11024 S. Bell Avenue
Chicago, IL 60643
Reflection May 20, 2018
"Pentecost Ponderings" by Rev. Dr. Thomas Aldworth
“Suddenly from heaven there came a sound like the rush of a violent wind, and it filled the entire house where they were sitting.” (Acts 2:2) There is a wild side to God and to the Holy Spirit of God!
Yes, we use wonderfully consoling images of God as a parent who loves us and cares for us. And certainly such is the case. But God has never been tamed. God has never been domesticated, even though there have been many attempts to tame and domesticate God. The church has been trying to tame and domesticate God and the Holy Spirit of God ever since the first Pentecost.
But that first Pentecost should have alerted every disciple to the reality of an untamed and untamable God. The Holy Spirit of the Living God comes upon the disciples gathered together in the Upper Room. And how many disciples were gathered together on that Pentecost? Luke places the number at 120 – so the Upper Room had to be fairly large. The 11 apostles were there – along with various disciples – including Mary, the mother of Jesus, and other women.
It is a serious mistake to imagine the Pentecost experience only happened to the apostles. Pentecost happened to 120 disciples, men and women together. This is what Luke writes clearly in the first and second chapters of Acts. All 120 are anointed, all 120 are consecrated, all 120 are ordained by the Holy Spirit to form the church and do the ministry of that church.
But this anointing, this consecration, this ordination was not necessarily a pleasant experience. The 120 disciples wind up being burned by fire – spiritually if not also physically. Do we imagine the disciples just calmly observed how everyone in that upper room was on fire?
“Say, Peter, you seem to be on fire!” “Well, so do you, Thomas, and so do you, Miriam, and so do you, Rebecca!” Did any of them try to douse the flames? Did someone run for a bucket of water? Have we become so accustomed to the story of Pentecost that we don’t think about the reactions of those first Christians as they were set on fire?
If Pentecost teaches us anything, it teaches us that our God is a divinely dangerous God. God apparently likes to set people on fire. Maybe God is some sort of celestial pyromaniac? Now understand I’m using strong imagery here, to make a serious point. God’s Spirit sets people on fire. That’s the main message of Pentecost.
But I fear that initial fire has been dampened over the centuries. Is this not so? Where is the fire now? Do we see it in our churches? Do we see it in our congregations? Do we see it anywhere? The answer is yes and no. The Pentecost fire is still burning – but its ferocity has been tempered – its intensity has been cooled – its heat has been muted.
The violent wind of Pentecost has been tamed, has it not? Listen to the United Church of Christ minister and renowned Scripture professor Walter Brueggemann in a prayer for Pentecost: “We hear the story of the wind at Pentecost, holy wind that dismantles what was, holy wind that evokes what is to be, holy wind that overrides barriers and causes communication.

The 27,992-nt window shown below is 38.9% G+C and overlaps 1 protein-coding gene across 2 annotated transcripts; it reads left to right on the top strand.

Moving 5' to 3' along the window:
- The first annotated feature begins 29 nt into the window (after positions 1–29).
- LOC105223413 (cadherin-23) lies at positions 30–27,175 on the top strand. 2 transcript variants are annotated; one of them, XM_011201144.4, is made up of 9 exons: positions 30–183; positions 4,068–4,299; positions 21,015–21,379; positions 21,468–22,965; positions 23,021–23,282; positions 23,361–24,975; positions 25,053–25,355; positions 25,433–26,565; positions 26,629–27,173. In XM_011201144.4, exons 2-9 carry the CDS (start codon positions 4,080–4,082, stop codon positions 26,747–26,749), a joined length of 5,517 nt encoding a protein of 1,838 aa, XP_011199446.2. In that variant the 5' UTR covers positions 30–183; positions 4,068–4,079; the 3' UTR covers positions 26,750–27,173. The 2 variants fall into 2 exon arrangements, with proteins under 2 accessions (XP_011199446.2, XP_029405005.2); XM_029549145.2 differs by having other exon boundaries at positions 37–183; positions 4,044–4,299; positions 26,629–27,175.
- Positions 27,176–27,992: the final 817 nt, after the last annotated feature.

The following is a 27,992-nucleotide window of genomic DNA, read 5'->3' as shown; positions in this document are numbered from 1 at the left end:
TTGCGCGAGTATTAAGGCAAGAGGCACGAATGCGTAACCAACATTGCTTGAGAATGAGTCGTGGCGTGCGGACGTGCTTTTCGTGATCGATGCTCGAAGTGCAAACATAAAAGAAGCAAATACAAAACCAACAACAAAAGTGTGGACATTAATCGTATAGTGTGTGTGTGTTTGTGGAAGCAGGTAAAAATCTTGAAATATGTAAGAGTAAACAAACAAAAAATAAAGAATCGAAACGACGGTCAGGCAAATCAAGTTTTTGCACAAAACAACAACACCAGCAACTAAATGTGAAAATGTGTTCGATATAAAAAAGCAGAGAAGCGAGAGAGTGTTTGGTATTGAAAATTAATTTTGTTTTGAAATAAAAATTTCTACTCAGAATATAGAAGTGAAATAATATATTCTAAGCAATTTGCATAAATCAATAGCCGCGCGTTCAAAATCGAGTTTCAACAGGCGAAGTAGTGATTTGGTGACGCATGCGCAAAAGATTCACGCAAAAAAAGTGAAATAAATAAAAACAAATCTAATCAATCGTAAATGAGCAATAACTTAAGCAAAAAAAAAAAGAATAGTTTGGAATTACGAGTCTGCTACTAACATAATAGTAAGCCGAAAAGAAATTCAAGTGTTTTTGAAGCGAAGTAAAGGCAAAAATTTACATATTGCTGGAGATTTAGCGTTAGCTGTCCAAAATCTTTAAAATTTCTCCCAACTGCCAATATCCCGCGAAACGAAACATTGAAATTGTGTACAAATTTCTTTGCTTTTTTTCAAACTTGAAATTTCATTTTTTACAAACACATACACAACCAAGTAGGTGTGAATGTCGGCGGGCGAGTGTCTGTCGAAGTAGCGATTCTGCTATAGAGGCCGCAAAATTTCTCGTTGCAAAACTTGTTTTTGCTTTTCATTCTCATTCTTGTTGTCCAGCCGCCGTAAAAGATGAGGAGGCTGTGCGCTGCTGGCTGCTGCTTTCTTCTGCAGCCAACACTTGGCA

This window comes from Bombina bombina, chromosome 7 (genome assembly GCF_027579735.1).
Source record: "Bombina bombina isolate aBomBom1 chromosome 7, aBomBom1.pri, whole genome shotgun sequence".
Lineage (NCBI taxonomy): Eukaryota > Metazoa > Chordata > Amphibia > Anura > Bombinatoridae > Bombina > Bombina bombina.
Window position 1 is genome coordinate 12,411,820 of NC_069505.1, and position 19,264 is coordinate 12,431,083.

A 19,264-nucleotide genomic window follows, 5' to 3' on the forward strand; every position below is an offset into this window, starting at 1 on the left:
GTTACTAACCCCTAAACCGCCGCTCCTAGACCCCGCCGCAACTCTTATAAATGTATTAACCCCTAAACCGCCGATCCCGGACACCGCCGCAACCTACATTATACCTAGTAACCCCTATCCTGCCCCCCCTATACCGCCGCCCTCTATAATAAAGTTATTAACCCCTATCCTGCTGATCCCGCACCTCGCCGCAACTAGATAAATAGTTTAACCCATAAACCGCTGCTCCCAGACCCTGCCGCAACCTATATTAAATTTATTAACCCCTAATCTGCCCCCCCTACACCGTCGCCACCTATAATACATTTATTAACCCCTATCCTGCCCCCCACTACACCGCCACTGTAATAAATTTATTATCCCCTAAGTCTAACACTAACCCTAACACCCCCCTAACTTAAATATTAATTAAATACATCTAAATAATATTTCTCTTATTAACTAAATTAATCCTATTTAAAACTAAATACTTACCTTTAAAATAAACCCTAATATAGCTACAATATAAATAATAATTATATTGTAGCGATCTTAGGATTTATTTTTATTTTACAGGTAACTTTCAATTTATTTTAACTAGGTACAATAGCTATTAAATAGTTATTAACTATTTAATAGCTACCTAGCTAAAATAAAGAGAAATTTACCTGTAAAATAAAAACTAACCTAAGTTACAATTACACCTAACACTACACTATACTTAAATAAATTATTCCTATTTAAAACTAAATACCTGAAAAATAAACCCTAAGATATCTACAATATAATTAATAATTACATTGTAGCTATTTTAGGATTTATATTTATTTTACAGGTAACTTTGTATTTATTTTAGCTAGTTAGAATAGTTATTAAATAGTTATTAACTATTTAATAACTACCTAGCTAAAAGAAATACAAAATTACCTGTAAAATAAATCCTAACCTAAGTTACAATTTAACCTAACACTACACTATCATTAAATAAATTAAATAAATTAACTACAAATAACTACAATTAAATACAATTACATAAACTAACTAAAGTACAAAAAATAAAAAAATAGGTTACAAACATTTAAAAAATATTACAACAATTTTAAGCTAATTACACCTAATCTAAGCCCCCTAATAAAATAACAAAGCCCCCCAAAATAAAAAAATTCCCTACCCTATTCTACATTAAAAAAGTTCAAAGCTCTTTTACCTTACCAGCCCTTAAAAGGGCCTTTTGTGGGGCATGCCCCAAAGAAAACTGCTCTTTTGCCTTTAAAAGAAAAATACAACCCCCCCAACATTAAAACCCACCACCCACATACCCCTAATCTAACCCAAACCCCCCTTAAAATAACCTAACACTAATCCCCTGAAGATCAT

“We are dazzled, but then, reverting to type – we wonder how to harness the wind, how to manage the wind by our technology, how to turn the wind to our usefulness, how to make ourselves managers of the wind.
“Partly we do not believe such an odd tale because we are not religious freaks; partially we resist such a story, because it surges beyond our categories; partly we had imagined (God) to be more ordered and reliable than that.
“So we listen, depart, and return to our ordered existence: we depart with only a little curiosity but not yielding; we return to how it was before, unconvinced but wistful, praying for wind, craving for newness, wishing to have it all available to us. We pray toward the wind and wait, unconvinced but wistful.”
Is this not how it often is? But yet - do we not yearn to be set afire? Do we not wish to be blown by a violent wind – by the very breath - of God into a place that will free us from old thinking and worn-out faith?
Do we not crave newness regardless of the number of our years? Do we not hope for more even as we settle for less? Is not our inherent restlessness, our dissatisfaction with what is, a gift from the God who comes in wind and fire? We are born restless and we live restless all our days.
But mostly we don’t like the restlessness given to us by God. We don’t like the divine dissatisfaction unsettling us deep within our hearts and souls and deep into numerous nights. So what do we do? We often try every which way to banish our restlessness. We attempt to dilute our divine dissatisfaction with drugs and alcohol. We dilute our divine dissatisfaction with power, privilege, prestige. We dilute our divine dissatisfaction with what passes for entertainment on our televisions and in our movie theaters. We dilute our dissatisfaction with multiple distractions.
Do we not keep putting out any fire the Spirit wants to light inside of us with our indifference and the anesthesia of our ever-present media? Is not face-book more important for many of us than the fire of faith? I fear it would seem so!
Yet the divine restlessness will not release us. We can still warm our hands with the embers of that distant fire. We can still hear a whisper of that mighty wind whistling through the deep valleys of our souls - because our God is a wild, untamed, God, who likes starting fires and blowing things around with a violent wind. May Pentecost always have its way with us!
Rev. Dr. Joel Mitchell, Interim Pastor
Rev. Millie Myren, Support Minister